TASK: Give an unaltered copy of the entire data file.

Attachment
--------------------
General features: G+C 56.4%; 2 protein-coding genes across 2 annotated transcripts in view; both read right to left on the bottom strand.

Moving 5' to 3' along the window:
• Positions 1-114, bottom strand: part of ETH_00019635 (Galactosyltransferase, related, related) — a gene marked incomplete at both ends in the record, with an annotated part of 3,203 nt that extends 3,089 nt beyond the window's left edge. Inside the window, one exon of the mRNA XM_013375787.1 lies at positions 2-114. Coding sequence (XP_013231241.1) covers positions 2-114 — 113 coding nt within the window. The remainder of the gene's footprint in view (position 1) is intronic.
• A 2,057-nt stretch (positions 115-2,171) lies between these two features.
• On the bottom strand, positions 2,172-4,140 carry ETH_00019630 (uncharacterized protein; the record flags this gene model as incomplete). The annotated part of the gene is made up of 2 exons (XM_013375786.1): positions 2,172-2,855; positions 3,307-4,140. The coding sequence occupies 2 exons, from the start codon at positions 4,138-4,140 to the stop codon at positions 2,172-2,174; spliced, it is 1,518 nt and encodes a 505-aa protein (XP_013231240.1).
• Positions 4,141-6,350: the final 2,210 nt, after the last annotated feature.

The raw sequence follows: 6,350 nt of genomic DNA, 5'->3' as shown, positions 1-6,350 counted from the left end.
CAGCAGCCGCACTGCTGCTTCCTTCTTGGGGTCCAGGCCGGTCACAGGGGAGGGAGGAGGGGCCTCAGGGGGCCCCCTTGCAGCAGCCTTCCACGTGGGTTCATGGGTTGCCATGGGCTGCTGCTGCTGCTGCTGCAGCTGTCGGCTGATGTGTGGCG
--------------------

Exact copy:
General features: G+C 56.4%; 2 protein-coding genes across 2 annotated transcripts in view; both read right to left on the bottom strand.

Moving 5' to 3' along the window:
• Positions 1-114, bottom strand: part of ETH_00019635 (Galactosyltransferase, related, related) — a gene marked incomplete at both ends in the record, with an annotated part of 3,203 nt that extends 3,089 nt beyond the window's left edge. Inside the window, one exon of the mRNA XM_013375787.1 lies at positions 2-114. Coding sequence (XP_013231241.1) covers positions 2-114 — 113 coding nt within the window. The remainder of the gene's footprint in view (position 1) is intronic.
• A 2,057-nt stretch (positions 115-2,171) lies between these two features.
• On the bottom strand, positions 2,172-4,140 carry ETH_00019630 (uncharacterized protein; the record flags this gene model as incomplete). The annotated part of the gene is made up of 2 exons (XM_013375786.1): positions 2,172-2,855; positions 3,307-4,140. The coding sequence occupies 2 exons, from the start codon at positions 4,138-4,140 to the stop codon at positions 2,172-2,174; spliced, it is 1,518 nt and encodes a 505-aa protein (XP_013231240.1).
• Positions 4,141-6,350: the final 2,210 nt, after the last annotated feature.

The raw sequence follows: 6,350 nt of genomic DNA, 5'->3' as shown, positions 1-6,350 counted from the left end.
CAGCAGCCGCACTGCTGCTTCCTTCTTGGGGTCCAGGCCGGTCACAGGGGAGGGAGGAGGGGCCTCAGGGGGCCCCCTTGCAGCAGCCTTCCACGTGGGTTCATGGGTTGCCATGGGCTGCTGCTGCTGCTGCTGCAGCTGTCGGCTGATGTGTGGCG